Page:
Thus, opposing factors such as wall stiffness, regional contractility, and cavity pressure influence phasic inflow and transmural flow distribution. The net result on myocardial perfusion will depend on their interactions during specific conditions. With changes in baseline conditions, the relative importance of each of the factors will also change. During uniform global contraction, local tissue-vessel interactions and/or intramyocardial fluid pressure caused by active contraction appear to play a dominant role in determining myocardial perfusion. When regional contraction is abolished, left ventricular pressure assumes a more prominent role. This, however, does not imply that the effects of intramyocardial forces caused by contraction are simply removed when myocardial stiffness is low. Rather, changes in underlying conditions will result in complex changes in the spatial and temporal course of forces that act on intramyocardial vessels. Such considerations may help us to understand mechanisms governing myocardial perfusion under clinical conditions of regional myocardial dysfunction (such as myocardial ischaemia and "stunned" myocardium).

Coronary vascular resistance

Vascular tone of coronary arterioles larger than 100 p,m in diameter is regulated primarily by myogenic and local metabolic factors.136 Adenosine and dipyridamole produce their vasodilator effects mainly in vessels of this size. Up to 40% of total coronary resistance resides, however, in small arteries that are 100-400 p,m in diameter. 137 Vasomotor tone in these small coronary arteries is controlled by endothelial, humoral, and neural autonomic influences.138 Although these small vessels are not under direct metabolic control, they may, nevertheless, influence maximal coronary blood flow importantly. When vasodilation of the arterioles causes an increase in flow, the resultant increase in endothelial shear stress will augment NO production and, subsequently, cause vasodilation of the small arteries.22 136 Thus, arteriolar vasodilation leads to dilatation of the small resistance arteries by way of endothelium-dependent flow/shear-mediated NO release. In hyperlipidaemia, such endothelium-dependent, flow-mediated vasodilation of the small arteries may be impaired or abolished.139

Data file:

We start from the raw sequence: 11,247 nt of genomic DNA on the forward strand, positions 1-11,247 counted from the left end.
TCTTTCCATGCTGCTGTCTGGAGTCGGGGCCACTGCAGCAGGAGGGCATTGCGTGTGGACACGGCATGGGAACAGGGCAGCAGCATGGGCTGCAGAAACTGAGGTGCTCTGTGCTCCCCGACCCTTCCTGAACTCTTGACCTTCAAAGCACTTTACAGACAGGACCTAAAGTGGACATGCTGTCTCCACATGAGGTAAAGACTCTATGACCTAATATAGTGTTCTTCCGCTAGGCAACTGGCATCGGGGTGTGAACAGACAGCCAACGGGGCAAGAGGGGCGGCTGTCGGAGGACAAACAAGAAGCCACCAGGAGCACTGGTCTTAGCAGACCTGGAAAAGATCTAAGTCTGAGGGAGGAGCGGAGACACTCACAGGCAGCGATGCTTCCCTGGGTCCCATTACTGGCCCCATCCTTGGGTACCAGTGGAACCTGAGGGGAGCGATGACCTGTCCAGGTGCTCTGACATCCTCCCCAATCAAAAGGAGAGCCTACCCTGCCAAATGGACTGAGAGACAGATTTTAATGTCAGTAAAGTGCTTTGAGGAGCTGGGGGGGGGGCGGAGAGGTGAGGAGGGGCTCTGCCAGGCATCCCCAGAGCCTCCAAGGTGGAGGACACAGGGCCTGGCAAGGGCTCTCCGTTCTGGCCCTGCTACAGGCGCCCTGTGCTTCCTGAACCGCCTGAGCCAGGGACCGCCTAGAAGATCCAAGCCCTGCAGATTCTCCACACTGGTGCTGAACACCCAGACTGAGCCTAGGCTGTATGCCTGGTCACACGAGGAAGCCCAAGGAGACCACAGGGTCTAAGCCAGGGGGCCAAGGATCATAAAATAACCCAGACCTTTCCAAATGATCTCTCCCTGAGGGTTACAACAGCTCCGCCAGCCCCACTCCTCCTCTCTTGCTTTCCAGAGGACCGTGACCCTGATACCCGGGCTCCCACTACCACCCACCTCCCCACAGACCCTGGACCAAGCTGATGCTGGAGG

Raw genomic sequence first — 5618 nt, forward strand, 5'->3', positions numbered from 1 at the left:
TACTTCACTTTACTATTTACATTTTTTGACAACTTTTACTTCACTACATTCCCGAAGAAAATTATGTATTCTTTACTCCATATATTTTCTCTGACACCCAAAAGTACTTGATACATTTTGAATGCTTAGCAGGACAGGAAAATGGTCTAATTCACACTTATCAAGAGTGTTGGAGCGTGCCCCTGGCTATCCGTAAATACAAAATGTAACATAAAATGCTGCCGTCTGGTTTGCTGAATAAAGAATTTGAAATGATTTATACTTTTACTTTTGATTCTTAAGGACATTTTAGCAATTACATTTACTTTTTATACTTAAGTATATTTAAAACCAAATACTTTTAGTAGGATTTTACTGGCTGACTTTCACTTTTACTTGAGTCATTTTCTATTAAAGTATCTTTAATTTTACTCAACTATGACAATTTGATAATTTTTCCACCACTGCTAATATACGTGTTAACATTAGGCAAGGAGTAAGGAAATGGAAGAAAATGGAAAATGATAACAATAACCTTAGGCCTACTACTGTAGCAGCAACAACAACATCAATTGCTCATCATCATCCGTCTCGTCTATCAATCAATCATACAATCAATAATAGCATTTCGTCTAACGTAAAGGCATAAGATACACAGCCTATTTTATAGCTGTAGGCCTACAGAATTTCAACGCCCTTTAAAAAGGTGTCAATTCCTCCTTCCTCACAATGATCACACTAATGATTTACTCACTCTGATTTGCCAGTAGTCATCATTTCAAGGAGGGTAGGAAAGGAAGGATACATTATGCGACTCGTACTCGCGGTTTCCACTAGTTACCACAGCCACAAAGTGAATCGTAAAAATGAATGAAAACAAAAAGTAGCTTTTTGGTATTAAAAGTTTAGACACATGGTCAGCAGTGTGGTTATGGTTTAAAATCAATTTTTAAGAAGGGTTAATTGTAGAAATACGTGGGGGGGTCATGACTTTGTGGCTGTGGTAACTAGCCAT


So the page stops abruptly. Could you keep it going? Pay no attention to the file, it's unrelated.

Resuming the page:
The principal functions of the resistive vessels are: (1) to match myocardial blood flow to CMTOj) when metabolic demand varies; and (2) to maintain myocardial perfusion (proportionate to metabolic demand) when perfusion pressure varies. Under pathological conditions, dilatation of the resistance vessels compensates for the increase in resistance of the conduit arteries caused by stenoses. In experimental animals, as well as in humans, normal epicardial arteries vasodilate in response to increases in blood flow. This response is endothelium-dependent, because removal of the endothelium abolishes the flow-mediated vasodilation. Metabolic vasodilation of the coronary resistance vessels during exercise or pacing also causes flow-mediated vasodilation of the epicardial arteries.18

For a better understanding of vasomotor dysregulation which may lead to myocardial ischaemia, it is helpful to distinguish functionally between two components within the resistive coronary vasculature, which are arranged in series (Fig 4.7): (1) more proximal, ''prearteriolar" vessels in which vasomotor tone and flow are not metabolically regulated because of the epicardial position or thickness of the vessel wall; and (2) more distal, "arteriolar" vessels in which major pressure reductions occur, and in which tone and flow are metabolically regulated.140 As no anatomical differentiation is possible between the two segments, functional differentiation is expected to be vague.141

The continuous matching of flow to demand by the resistive vessels is so precise that myocardial O2 extraction remains practically constant over a wide range of metabolic demand and coronary perfusion pressure. The site of action and the mechanisms involved may differ, however, when flow is varied either in response to changes in metabolic demands at constant aortic pressure, or when flow is maintained in the presence of changes in aortic pressure at constant metabolic demand.

Reduction of coronary perfusion pressure to 40 mm Hg causes dilatation of vessels smaller than 100 ^m in diameter, but constriction of larger vessels.96 Two possible explanations exist for such a heterogeneous response: (1) large reductions in coronary perfusion pressure cause metabolically-induced dilatation of arteriolar vessels but a passive, low, distending, pressure-induced reduction in prearteriolar vessel diameter; or (2) reduced flow-mediated release of EDRF/NO causes prearteriolar constriction.